Tuesday, April 23, 2013

Poetry A-Z: D is for Dolorous

I have a few poetry books that are hard to read, evoking such heartbreak and sadness. Generally these books tell of tragic events in our history or the unimaginable horrors associated with war. While these topics are difficult, the writers of such books bring readers important perspectives and open our eyes to injustices in this world that cannot and should not be ignored. 

DOLOROUS - feeling or expressing great sorrow or distress

A Wreath for Emmett Till, written by Marilyn Nelson and illustrated by Philippe Lardy, is a heroic crown of sonnets, or a sequence of 15 sonnets that are interlinked like a normal crown of sonnets, except in the heroic crown the last sonnet is made entirely from the first lines of the previous 14 sonnets. One of the things that makes this heroic crown such an achievement is the the last sonnet is also an acrostic poem, in which the first letters of each line spell out the phrase “RIP Emmett L. Till.”

The poems in this crown are not easy to read. They are unsettling, shocking, and sad, but this is an important event in the history of our nation that needs to be told again and again. The book ends with a short biography of Emmett Till, extensive notes on the 15 sonnets, and an artist's note. The tempera illustrations by Philippe Lardy quietly reflect the themes and moods of the sonnets.

One of the sonnets in this crown is written from the perspective of the tree witnessing the lynching, and echoes some of the sentiments expressed in Paul Laurence Dunbar's poem The Haunted Oak.

Pierced by the screams of a shortened childhood,
my heartwood has been scarred for fifty years
by what I heard, with hundreds of green ears.
That jackal laughter. Two hundred years I stood
listening to small struggles to find food,
to the songs of creature life, which disappears
and comes again, to the music of the spheres.
Two hundred years of deaths I understood.
Then slaughter axed one quiet summer night,
shivering the deep silence of the stars.
A running boy, five men in close pursuit.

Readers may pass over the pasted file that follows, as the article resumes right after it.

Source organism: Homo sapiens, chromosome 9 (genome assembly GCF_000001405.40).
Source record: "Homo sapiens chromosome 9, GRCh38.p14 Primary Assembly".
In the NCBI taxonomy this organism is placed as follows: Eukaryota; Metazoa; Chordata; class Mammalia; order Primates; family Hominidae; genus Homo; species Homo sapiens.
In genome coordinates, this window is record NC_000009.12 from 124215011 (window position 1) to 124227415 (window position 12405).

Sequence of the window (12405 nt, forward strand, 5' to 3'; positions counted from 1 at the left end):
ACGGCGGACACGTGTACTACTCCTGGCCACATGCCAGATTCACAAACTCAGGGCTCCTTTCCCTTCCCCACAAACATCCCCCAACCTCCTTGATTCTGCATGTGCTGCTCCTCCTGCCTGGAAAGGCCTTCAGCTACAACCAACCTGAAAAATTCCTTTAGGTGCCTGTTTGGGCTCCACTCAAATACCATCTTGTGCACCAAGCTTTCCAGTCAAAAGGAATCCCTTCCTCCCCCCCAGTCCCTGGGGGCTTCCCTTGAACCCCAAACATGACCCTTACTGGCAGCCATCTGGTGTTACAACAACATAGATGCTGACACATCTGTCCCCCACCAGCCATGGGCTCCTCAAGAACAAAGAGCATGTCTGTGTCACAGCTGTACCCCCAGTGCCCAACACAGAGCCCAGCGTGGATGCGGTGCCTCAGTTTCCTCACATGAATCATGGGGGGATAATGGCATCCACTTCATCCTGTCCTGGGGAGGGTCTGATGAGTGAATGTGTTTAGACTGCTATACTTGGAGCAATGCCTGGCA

One dark, five pale faces in the moonlight.
Noise, silence, back-slaps. One match, five cigars.
Emmett Till's name still catches in the throat.

Poem ©Marilyn Nelson. All rights reserved.

When you have some time, listen to Marilyn Nelson discuss and read excerpts from A Wreath for Emmett Till.
You can also listen to an interview with Marilyn Nelson on NPR and hear her read the poem. If you are interested in using this book in he classroom, you can download a teacher's guide from Houghton Mifflin.

Requiem: Poems of the Terezin Ghetto, written by Paul Janeczko and accompanied by illustrations created by prisoners (and found after the War), is a collection that provides a heartbreaking, shocking, and brutally honest picture of the lives of inmates in the Terezin Ghetto. The walled city of Theresienstadt, Czechoslovakia (Terezin) was a ghetto for Jews transported from Prague and other cities and a way station to the gas chamber. Here's a bit about the camp from the Afterword.
What set Terezin apart from Nazi death camps was the nature of many of its inmates. Terezin became "home" for many of the Jewish intellectuals and artists of Prague. As a result, it became a prison in which the arts were tolerated, then encouraged as a Nazi propaganda tool. Classical music and opera performances were commonplace, despite the horrors and cruelty of captivity. 
There is beauty in this collection, even though readers repeatedly experience loss and death. The humanity and strength of the victims, the depravity of the SS, and the horror that was the Holocaust  is evident in Janezcko's carefully chosen words. Reading this is like watching a train wreck—you want to look away, but can't. I wanted to stop reading, but couldn't put it down.

Here's an excerpt from one of the poems.

Tomasz Kassenwitz/11850

For nearly sixteen years of Fridays
Willi and I played chess in the park
unless snow drove us
to the back corner of Bloom's.
Only for death—
when my beloved Helen passed,
when his son fell through the ice—
did we miss.
. . .
On a most glorious morning in October
Willi placed the peppermints on the table
but did not sit.
I looked up at the face of sorrow.
He picked up the white king
then laid it softly on its side.
“I can no longer play with you,”
said a false voice.
The sun is blue 
would have made as much sense.

Poem ©Paul Janeczko. All rights reserved.

You can hear Paul read this poem and one other in the video below.

That's it for D. See you tomorrow for some C inspired poetry ponderings.


  1. Ooh. I hadn't heard of Requiem in such detail - just the title. The illustrations must be just stunning - and heartbreaking.

    Dolorous poetry is a necessity - like music, it sometimes speaks better to the emotions of the human condition.

  2. 2 of the greatest poetry books I've ever read. Read them both more than once because I wanted to make sure they were as good as I thought they were on first blush. They are!